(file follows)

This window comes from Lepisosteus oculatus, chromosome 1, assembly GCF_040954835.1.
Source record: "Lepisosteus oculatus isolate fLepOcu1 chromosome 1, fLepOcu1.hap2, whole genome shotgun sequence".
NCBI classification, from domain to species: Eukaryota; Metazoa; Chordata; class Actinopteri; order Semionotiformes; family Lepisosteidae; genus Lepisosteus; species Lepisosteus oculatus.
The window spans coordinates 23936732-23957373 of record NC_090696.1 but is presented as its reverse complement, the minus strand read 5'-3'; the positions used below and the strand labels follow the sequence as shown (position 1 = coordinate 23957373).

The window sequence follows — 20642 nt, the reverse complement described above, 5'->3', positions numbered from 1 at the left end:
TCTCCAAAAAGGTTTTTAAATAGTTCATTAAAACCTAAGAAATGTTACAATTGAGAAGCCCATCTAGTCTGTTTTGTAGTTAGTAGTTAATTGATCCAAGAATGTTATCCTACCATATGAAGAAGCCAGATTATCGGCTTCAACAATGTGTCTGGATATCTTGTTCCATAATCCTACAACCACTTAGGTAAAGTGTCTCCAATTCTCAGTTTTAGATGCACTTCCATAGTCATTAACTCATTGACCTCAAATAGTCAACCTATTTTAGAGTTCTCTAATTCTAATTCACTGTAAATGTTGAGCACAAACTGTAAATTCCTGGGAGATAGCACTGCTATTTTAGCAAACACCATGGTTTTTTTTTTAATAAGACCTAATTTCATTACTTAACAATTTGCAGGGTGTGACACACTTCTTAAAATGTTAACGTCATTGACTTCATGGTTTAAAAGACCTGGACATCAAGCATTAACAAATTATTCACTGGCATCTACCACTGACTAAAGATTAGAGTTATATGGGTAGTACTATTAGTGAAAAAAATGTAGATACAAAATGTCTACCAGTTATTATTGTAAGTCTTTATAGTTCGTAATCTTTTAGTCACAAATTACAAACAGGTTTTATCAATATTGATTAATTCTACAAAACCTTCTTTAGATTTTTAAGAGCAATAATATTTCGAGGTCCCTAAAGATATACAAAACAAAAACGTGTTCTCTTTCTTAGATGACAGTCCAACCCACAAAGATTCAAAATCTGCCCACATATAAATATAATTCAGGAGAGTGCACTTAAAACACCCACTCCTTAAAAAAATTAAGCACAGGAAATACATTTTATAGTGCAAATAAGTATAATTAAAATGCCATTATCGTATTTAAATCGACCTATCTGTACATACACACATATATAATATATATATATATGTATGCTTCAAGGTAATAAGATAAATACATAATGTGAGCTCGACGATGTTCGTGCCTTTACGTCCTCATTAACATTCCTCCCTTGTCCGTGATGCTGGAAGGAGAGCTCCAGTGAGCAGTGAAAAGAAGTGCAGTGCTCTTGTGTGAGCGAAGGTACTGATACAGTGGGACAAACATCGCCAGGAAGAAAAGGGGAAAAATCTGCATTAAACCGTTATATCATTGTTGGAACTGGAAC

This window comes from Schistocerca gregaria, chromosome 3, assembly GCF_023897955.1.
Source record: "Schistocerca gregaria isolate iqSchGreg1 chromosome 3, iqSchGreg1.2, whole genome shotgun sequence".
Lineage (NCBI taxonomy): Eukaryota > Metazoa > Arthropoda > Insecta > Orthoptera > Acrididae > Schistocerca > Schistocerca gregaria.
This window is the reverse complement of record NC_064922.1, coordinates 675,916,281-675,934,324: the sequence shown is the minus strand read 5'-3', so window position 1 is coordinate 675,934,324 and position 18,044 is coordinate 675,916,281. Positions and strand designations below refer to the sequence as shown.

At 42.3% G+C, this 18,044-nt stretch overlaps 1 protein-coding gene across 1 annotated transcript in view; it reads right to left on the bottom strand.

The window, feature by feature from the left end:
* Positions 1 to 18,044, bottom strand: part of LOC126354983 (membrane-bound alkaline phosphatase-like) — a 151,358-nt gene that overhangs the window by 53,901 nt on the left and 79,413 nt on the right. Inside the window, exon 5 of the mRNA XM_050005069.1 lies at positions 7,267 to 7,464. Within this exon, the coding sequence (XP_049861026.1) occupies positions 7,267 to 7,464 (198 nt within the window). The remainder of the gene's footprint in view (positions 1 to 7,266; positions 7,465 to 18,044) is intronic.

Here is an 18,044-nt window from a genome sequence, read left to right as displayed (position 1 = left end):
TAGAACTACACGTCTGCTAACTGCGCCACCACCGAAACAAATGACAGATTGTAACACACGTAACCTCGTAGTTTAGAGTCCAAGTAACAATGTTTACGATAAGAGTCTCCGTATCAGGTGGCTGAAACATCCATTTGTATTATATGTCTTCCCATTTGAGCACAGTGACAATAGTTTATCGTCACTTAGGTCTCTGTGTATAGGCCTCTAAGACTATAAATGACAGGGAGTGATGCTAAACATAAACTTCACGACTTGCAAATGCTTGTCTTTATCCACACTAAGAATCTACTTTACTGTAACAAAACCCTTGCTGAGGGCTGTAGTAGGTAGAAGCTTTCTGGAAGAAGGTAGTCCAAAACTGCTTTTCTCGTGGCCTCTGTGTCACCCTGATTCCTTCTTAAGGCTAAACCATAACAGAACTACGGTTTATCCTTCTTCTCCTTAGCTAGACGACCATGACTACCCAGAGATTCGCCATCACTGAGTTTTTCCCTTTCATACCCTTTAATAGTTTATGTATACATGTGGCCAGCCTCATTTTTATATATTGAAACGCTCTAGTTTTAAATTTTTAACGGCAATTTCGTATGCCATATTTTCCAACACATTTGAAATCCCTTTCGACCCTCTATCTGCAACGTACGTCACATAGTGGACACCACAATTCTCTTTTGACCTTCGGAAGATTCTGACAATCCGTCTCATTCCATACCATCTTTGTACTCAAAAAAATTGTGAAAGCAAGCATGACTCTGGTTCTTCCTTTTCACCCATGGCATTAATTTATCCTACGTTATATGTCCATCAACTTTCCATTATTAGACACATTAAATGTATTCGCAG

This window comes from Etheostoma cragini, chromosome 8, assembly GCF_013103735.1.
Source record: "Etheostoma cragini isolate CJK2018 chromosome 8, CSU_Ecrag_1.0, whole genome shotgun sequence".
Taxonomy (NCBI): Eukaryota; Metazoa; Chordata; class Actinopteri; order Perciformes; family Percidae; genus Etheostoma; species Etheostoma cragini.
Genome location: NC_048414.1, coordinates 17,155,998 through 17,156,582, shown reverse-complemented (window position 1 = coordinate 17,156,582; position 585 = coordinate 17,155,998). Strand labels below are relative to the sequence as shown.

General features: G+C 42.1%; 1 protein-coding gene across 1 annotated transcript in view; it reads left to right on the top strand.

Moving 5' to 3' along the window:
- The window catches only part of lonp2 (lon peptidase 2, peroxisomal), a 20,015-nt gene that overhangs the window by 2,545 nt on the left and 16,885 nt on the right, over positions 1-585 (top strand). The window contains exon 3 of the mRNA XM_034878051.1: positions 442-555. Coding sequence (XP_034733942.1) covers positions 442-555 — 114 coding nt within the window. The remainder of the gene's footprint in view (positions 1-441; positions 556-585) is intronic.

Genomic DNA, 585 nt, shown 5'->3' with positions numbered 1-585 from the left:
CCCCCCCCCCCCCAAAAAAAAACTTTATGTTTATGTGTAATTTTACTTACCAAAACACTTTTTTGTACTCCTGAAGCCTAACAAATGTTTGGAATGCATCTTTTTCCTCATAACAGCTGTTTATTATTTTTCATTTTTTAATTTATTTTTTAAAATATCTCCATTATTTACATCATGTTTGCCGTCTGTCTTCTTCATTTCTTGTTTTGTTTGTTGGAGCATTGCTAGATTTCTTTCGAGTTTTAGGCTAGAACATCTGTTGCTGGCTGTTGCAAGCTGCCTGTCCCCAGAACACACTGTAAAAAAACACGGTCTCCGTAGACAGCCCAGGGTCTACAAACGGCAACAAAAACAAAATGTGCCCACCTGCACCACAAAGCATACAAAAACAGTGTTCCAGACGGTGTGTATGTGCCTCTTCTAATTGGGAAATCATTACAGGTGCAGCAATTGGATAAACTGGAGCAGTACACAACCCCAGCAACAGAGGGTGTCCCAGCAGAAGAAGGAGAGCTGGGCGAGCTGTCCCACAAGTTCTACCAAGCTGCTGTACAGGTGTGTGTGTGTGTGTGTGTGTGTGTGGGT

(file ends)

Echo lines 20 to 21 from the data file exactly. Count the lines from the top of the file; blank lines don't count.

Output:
General features: G+C 42.1%; 1 protein-coding gene across 1 annotated transcript in view; it reads left to right on the top strand.

Moving 5' to 3' along the window: